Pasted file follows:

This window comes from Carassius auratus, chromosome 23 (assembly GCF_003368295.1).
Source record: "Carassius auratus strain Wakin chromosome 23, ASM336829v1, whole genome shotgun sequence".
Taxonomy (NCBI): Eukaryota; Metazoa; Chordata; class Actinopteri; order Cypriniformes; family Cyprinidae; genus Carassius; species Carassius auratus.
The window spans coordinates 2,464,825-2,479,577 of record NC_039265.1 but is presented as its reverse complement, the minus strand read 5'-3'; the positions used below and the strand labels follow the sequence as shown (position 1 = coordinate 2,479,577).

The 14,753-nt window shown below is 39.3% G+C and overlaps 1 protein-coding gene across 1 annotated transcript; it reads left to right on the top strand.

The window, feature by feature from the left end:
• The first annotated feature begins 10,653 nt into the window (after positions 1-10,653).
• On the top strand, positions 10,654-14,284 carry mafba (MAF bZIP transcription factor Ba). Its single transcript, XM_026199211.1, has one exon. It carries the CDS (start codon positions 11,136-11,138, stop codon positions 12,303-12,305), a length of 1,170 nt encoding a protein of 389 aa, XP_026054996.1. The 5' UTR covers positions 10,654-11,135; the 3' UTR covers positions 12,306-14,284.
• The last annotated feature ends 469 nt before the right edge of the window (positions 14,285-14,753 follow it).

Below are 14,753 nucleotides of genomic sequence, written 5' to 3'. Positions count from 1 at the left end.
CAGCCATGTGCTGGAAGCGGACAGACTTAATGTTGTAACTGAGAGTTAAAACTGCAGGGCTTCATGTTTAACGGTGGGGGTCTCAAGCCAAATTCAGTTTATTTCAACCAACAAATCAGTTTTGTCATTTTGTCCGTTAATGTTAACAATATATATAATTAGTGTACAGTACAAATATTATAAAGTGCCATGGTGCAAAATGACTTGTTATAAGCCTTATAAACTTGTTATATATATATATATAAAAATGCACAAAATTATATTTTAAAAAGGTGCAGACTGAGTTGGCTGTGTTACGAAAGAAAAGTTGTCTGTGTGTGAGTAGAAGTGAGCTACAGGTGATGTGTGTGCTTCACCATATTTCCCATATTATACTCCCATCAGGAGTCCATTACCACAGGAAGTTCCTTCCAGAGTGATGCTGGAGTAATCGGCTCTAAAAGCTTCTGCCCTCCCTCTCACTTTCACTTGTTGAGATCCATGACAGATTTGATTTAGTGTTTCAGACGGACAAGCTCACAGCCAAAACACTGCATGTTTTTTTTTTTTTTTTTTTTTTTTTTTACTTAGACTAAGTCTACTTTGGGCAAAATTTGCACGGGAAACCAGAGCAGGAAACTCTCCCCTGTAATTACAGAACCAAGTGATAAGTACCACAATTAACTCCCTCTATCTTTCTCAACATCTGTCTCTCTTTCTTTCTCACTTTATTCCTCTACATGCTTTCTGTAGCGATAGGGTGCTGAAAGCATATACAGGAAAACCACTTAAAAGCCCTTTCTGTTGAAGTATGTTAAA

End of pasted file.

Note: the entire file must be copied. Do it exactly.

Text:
This window comes from Carassius auratus, chromosome 23 (assembly GCF_003368295.1).
Source record: "Carassius auratus strain Wakin chromosome 23, ASM336829v1, whole genome shotgun sequence".
Taxonomy (NCBI): Eukaryota; Metazoa; Chordata; class Actinopteri; order Cypriniformes; family Cyprinidae; genus Carassius; species Carassius auratus.
The window spans coordinates 2,464,825-2,479,577 of record NC_039265.1 but is presented as its reverse complement, the minus strand read 5'-3'; the positions used below and the strand labels follow the sequence as shown (position 1 = coordinate 2,479,577).

The 14,753-nt window shown below is 39.3% G+C and overlaps 1 protein-coding gene across 1 annotated transcript; it reads left to right on the top strand.

The window, feature by feature from the left end:
• The first annotated feature begins 10,653 nt into the window (after positions 1-10,653).
• On the top strand, positions 10,654-14,284 carry mafba (MAF bZIP transcription factor Ba). Its single transcript, XM_026199211.1, has one exon. It carries the CDS (start codon positions 11,136-11,138, stop codon positions 12,303-12,305), a length of 1,170 nt encoding a protein of 389 aa, XP_026054996.1. The 5' UTR covers positions 10,654-11,135; the 3' UTR covers positions 12,306-14,284.
• The last annotated feature ends 469 nt before the right edge of the window (positions 14,285-14,753 follow it).

Below are 14,753 nucleotides of genomic sequence, written 5' to 3'. Positions count from 1 at the left end.
CAGCCATGTGCTGGAAGCGGACAGACTTAATGTTGTAACTGAGAGTTAAAACTGCAGGGCTTCATGTTTAACGGTGGGGGTCTCAAGCCAAATTCAGTTTATTTCAACCAACAAATCAGTTTTGTCATTTTGTCCGTTAATGTTAACAATATATATAATTAGTGTACAGTACAAATATTATAAAGTGCCATGGTGCAAAATGACTTGTTATAAGCCTTATAAACTTGTTATATATATATATATAAAAATGCACAAAATTATATTTTAAAAAGGTGCAGACTGAGTTGGCTGTGTTACGAAAGAAAAGTTGTCTGTGTGTGAGTAGAAGTGAGCTACAGGTGATGTGTGTGCTTCACCATATTTCCCATATTATACTCCCATCAGGAGTCCATTACCACAGGAAGTTCCTTCCAGAGTGATGCTGGAGTAATCGGCTCTAAAAGCTTCTGCCCTCCCTCTCACTTTCACTTGTTGAGATCCATGACAGATTTGATTTAGTGTTTCAGACGGACAAGCTCACAGCCAAAACACTGCATGTTTTTTTTTTTTTTTTTTTTTTTTTTTACTTAGACTAAGTCTACTTTGGGCAAAATTTGCACGGGAAACCAGAGCAGGAAACTCTCCCCTGTAATTACAGAACCAAGTGATAAGTACCACAATTAACTCCCTCTATCTTTCTCAACATCTGTCTCTCTTTCTTTCTCACTTTATTCCTCTACATGCTTTCTGTAGCGATAGGGTGCTGAAAGCATATACAGGAAAACCACTTAAAAGCCCTTTCTGTTGAAGTATGTTAAA